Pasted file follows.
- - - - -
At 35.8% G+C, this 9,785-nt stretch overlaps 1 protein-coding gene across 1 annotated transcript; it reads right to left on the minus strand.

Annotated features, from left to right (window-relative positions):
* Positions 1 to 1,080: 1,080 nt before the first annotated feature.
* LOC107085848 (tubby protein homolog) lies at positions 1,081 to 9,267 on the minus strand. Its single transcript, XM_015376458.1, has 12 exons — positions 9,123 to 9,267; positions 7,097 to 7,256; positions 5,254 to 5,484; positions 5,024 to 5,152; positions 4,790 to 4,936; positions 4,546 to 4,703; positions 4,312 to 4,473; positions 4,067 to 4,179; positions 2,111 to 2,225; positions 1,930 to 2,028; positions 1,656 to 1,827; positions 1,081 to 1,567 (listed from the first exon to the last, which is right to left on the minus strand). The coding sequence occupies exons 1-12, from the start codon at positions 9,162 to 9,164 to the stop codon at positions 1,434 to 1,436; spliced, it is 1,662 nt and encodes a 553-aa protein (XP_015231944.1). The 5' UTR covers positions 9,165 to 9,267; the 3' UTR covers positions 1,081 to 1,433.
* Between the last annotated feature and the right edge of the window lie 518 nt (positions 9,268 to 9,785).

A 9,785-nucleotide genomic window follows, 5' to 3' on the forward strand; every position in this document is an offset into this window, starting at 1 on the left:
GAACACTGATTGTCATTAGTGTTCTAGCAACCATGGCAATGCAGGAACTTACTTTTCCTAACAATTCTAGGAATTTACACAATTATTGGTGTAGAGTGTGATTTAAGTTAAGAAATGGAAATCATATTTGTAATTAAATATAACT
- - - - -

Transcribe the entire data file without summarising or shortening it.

At 35.8% G+C, this 9,785-nt stretch overlaps 1 protein-coding gene across 1 annotated transcript; it reads right to left on the minus strand.

Annotated features, from left to right (window-relative positions):
* Positions 1 to 1,080: 1,080 nt before the first annotated feature.
* LOC107085848 (tubby protein homolog) lies at positions 1,081 to 9,267 on the minus strand. Its single transcript, XM_015376458.1, has 12 exons — positions 9,123 to 9,267; positions 7,097 to 7,256; positions 5,254 to 5,484; positions 5,024 to 5,152; positions 4,790 to 4,936; positions 4,546 to 4,703; positions 4,312 to 4,473; positions 4,067 to 4,179; positions 2,111 to 2,225; positions 1,930 to 2,028; positions 1,656 to 1,827; positions 1,081 to 1,567 (listed from the first exon to the last, which is right to left on the minus strand). The coding sequence occupies exons 1-12, from the start codon at positions 9,162 to 9,164 to the stop codon at positions 1,434 to 1,436; spliced, it is 1,662 nt and encodes a 553-aa protein (XP_015231944.1). The 5' UTR covers positions 9,165 to 9,267; the 3' UTR covers positions 1,081 to 1,433.
* Between the last annotated feature and the right edge of the window lie 518 nt (positions 9,268 to 9,785).

A 9,785-nucleotide genomic window follows, 5' to 3' on the forward strand; every position in this document is an offset into this window, starting at 1 on the left:
GAACACTGATTGTCATTAGTGTTCTAGCAACCATGGCAATGCAGGAACTTACTTTTCCTAACAATTCTAGGAATTTACACAATTATTGGTGTAGAGTGTGATTTAAGTTAAGAAATGGAAATCATATTTGTAATTAAATATAACT